email
Mingsha Shan, China
americas asia pacific africa middle east europe

China: Mingsha Sand Dunes & Mogao Thousand Buddha Caves
2019

Mingsha Sand Dunes Mogao Thousand Buddha Caves
Mogao Thousand Buddha Caves

The towering sand dunes of Mingsha are something of a playground for the Chinese but majestic, nevertheless.

Mogao Thousand Buddha Caves are quite stunning. 1,000 years of development and hundreds of caves covered with detailed murals, watched over by countless Buddha and guardian warrior statues.

Mingsha Sand Dunes

Near Hami
Lower ranges of the Tian Shan form a backdrop to the agricultural fields of Hami.

 

From Turpan we took the high speed train to Liuyuan where we were met by our next driver and guide who drove us to the oasis city of Dunhuang.

It was quite a leisurely start in Turpan, as the train didn't leave until around midday, though it's quite a drive to the station. On the way we saw many flat bed vehicles loaded with raisins - some carrying sacks of the dried fruit but many with the raisins just piled in a heap. They were all on their way to the big market to which traders come from all over China.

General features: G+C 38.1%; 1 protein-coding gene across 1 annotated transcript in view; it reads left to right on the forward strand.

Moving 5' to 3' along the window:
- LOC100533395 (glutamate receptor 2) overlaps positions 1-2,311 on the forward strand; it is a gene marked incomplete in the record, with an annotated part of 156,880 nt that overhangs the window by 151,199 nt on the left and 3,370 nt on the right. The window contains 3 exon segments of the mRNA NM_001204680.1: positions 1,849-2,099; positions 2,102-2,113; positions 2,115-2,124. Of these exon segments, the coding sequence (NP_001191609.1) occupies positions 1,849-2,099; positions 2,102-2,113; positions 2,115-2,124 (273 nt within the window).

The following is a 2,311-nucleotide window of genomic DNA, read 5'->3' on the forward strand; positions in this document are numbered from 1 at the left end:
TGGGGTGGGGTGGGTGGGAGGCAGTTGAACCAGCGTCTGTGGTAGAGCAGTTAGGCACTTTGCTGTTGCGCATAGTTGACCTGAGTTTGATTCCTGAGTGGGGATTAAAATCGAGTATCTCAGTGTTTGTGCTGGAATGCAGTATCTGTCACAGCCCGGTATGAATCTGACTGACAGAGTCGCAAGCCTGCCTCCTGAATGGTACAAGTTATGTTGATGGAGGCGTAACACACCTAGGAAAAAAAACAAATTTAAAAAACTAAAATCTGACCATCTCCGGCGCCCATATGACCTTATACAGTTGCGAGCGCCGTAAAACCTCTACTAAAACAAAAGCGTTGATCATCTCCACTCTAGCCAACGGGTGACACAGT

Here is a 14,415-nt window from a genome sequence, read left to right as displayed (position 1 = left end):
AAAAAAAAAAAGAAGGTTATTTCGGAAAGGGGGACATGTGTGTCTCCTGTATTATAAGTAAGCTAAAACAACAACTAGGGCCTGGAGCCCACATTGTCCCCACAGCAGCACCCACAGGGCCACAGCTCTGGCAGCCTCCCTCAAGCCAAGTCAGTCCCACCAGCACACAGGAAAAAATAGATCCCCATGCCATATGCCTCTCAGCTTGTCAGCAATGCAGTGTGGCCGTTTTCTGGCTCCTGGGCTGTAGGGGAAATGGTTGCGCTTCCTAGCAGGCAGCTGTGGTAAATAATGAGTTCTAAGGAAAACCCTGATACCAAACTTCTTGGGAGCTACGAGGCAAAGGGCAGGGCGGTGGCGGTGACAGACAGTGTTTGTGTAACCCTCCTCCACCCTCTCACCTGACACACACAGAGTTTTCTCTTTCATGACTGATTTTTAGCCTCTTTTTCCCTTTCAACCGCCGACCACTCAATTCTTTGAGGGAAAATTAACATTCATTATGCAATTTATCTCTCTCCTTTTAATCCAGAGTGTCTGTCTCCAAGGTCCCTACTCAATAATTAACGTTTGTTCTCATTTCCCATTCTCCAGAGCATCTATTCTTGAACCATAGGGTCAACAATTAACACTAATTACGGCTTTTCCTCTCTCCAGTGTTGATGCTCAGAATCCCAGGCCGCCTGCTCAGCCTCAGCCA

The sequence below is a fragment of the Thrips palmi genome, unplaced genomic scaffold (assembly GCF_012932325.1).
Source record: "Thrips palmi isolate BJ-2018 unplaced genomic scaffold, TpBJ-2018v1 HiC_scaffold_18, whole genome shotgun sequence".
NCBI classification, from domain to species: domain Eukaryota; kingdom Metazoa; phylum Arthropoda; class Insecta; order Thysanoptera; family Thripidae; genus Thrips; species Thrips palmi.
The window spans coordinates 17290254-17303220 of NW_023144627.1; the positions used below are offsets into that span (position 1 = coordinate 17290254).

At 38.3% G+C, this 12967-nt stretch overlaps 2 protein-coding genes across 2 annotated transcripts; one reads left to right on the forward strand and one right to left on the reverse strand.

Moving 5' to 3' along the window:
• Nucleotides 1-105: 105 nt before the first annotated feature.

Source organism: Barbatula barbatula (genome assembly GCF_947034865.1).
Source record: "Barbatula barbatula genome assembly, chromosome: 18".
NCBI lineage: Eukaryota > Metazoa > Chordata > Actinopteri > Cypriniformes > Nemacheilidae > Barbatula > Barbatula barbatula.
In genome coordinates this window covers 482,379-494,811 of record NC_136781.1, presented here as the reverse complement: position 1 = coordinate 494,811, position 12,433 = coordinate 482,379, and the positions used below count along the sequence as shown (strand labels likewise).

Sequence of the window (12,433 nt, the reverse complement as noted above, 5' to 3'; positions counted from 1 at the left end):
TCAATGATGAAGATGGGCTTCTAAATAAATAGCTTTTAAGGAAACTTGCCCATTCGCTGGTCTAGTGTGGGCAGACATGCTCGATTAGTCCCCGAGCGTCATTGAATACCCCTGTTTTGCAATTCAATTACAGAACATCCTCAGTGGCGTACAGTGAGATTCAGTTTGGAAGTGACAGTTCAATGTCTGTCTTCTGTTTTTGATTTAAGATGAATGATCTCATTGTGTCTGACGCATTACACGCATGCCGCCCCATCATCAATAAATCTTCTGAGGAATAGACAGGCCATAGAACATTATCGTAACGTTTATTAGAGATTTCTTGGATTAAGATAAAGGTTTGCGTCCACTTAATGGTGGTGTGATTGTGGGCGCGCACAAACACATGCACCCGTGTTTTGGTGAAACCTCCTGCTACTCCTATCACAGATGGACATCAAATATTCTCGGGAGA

There was high security entering the station and we were very efficiently searched, I'm not sure what they were looking for. Queuing for the train is very regimented and hard to understand for a foreigner. There are points marked on the platform for your particular carriage and everyone must stand in the right spot. When the train came in the guards all yelled furiously at the passengers to get on quickly so that it could depart on time.

Gobi Desert